Hearts and Minds: Jewish Youth Movements in Interwar Poland

Scholar Text by Jack Jacobs

The Jews in Poland during the interwar era were not a united community. On the contrary, there were sharp differences, political and otherwise, among them. Some Jews were liberal, some were socialist, some were communist, and some were more conservative. Some Polish Jews hoped to help spark the establishment of a Jewish homeland or state. Others believed that Polish Jewry ought to focus on dramatically improving political and economic conditions in Poland for everyone. Some Jews were committed to fostering the Yiddish language and culture, while others promoted the use of Hebrew. Certain Jews anticipated that Jews would eventually assimilate into Polish life. There were many Jews determined to maintain Jewish religious traditions and observance, while others, who were not believers, were eager to nurture secular Jewish culture.

These differences led to the emergence of numerous political parties competing for Jewish support. There were many major political movements active among Jews. The General Zionist party was a liberal party. It was particularly attractive to middle class Jews. This party also agreed with the idea of creating a Jewish homeland in Palestine. The Jewish Workers’ Bund was socialist, anti-Zionist, and led by secularists. The Labor Zionists were divided even among themselves. There was the Left Poalei Zion and the Right Poalei Zion. The Mizrahi was a religious Zionist party. Agudes Yisroel was a non-Zionist movement committed to Orthodox Judaism. And the Communist Workers’ Party of Poland attracted both Jews and non-Jews. In the mid-1930s, the Revisionists created a party of their own. They were Zionists, but were further to the right than the General Zionists on some matters. Each of these political parties was determined to attract the hearts and minds of young people. As a result, virtually every party established a youth movement and hoped to enhance support for their own point of view among ever-wider circles.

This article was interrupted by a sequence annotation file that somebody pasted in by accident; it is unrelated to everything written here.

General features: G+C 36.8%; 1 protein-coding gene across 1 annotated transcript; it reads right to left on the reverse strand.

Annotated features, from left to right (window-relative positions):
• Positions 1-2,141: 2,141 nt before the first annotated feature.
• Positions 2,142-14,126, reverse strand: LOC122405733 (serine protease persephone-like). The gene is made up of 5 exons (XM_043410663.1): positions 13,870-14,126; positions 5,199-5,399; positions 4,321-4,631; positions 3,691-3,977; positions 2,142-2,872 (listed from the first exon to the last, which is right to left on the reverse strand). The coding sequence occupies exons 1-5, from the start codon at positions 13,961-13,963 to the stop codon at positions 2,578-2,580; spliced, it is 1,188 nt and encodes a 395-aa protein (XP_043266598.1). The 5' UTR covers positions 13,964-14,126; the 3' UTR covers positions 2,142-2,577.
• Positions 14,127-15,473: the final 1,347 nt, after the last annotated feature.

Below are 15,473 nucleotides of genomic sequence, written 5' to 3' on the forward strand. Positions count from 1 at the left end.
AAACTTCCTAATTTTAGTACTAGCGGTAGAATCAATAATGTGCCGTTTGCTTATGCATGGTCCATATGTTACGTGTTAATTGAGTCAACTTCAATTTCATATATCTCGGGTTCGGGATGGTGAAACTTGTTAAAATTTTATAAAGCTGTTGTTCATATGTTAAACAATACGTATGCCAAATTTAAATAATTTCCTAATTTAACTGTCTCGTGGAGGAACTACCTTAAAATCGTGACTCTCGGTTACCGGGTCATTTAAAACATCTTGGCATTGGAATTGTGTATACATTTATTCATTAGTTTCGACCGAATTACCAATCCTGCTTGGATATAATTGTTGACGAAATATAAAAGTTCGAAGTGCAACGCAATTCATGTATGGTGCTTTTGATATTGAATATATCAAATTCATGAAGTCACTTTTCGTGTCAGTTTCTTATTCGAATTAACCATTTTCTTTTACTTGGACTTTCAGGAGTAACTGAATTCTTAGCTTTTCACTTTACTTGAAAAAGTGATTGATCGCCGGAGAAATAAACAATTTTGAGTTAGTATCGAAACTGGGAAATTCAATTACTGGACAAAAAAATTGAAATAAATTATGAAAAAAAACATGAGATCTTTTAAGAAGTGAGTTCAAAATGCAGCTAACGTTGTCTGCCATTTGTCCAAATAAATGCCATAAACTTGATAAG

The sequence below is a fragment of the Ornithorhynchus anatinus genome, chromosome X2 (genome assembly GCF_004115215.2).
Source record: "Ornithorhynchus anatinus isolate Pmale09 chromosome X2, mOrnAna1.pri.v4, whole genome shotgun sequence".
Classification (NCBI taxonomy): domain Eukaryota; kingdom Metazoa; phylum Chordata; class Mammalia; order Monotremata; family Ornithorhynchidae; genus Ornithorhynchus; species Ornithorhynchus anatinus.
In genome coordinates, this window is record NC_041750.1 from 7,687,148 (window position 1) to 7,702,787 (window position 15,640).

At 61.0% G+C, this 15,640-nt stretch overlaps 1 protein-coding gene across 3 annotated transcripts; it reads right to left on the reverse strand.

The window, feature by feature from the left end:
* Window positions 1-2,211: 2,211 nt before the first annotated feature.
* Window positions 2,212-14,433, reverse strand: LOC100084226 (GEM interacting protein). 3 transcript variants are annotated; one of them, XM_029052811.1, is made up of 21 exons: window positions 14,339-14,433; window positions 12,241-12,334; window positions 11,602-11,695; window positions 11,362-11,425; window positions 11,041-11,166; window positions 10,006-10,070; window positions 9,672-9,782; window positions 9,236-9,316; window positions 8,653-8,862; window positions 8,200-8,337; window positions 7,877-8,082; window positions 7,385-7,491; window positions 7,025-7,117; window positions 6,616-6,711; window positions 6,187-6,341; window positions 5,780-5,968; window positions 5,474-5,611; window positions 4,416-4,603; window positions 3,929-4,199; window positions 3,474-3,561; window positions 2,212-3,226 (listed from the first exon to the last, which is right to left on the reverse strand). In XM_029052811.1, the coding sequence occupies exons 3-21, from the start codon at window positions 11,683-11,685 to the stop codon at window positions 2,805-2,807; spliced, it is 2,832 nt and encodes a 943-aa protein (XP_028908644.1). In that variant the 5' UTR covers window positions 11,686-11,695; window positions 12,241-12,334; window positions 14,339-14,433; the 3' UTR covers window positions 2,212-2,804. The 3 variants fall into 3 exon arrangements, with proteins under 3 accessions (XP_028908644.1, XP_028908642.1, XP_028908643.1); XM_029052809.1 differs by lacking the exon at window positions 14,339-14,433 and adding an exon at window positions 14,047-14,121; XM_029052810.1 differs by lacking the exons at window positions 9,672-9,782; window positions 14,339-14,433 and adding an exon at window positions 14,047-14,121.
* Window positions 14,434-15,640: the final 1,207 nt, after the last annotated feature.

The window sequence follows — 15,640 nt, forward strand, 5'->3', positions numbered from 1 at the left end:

There were similarities among these youth movements. They were all committed to educating their members and encouraged self-help. They often created libraries of their own, and meeting places or club houses for their members. Many of the Jewish youth movements established summer camps, wore clothing or accessories of particular types and colors, and promoted physical education or sports.

Youth movements of this kind extended beyond Polish Jews. For example, there were comparable youth movements associated with particular political parties in Central Europe. These youth movements were found among both Jews and non-Jews.

There were numerous notable youth movements among Polish Jews in the interwar era. Hashomer Hatsair, a socialist Zionist organization, was the largest such movement. It claimed to have more than 20,000 members in 1938. The Youth Bund Tsukunft was affiliated with the Bund and had over 12,000 members on the eve of the Second World War.  Yugnt was part of the Left Poalei Zion and boasted roughly 8,000 members in 1938.  Frayhayt, associated with the Right Poalei Zion, had about 7,000 members in the late 1930s. In 1930, the Young Communist League of Poland had 7,000 members. About half of those members were Jewish. Other youth movements competing for members among Polish Jewry included Tseirey-agudes-yisroel, Betar, Gordonia, Hashomer Hadati, He-Haluts, Shtral, and Bin.


Jack Jacobs is a professor of political science at John Jay College and the Graduate Center, City University of New York. He is the author of On Socialists and “the Jewish Question” after Marx (1992), Bundist Counterculture in Interwar Poland (2009), and The Frankfurt School, Jewish Lives, and Antisemitism (2015). Jacobs is the editor of Jewish Politics in Eastern Europe: The Bund at 100 (2001) and Jews and Leftist Politics (2017).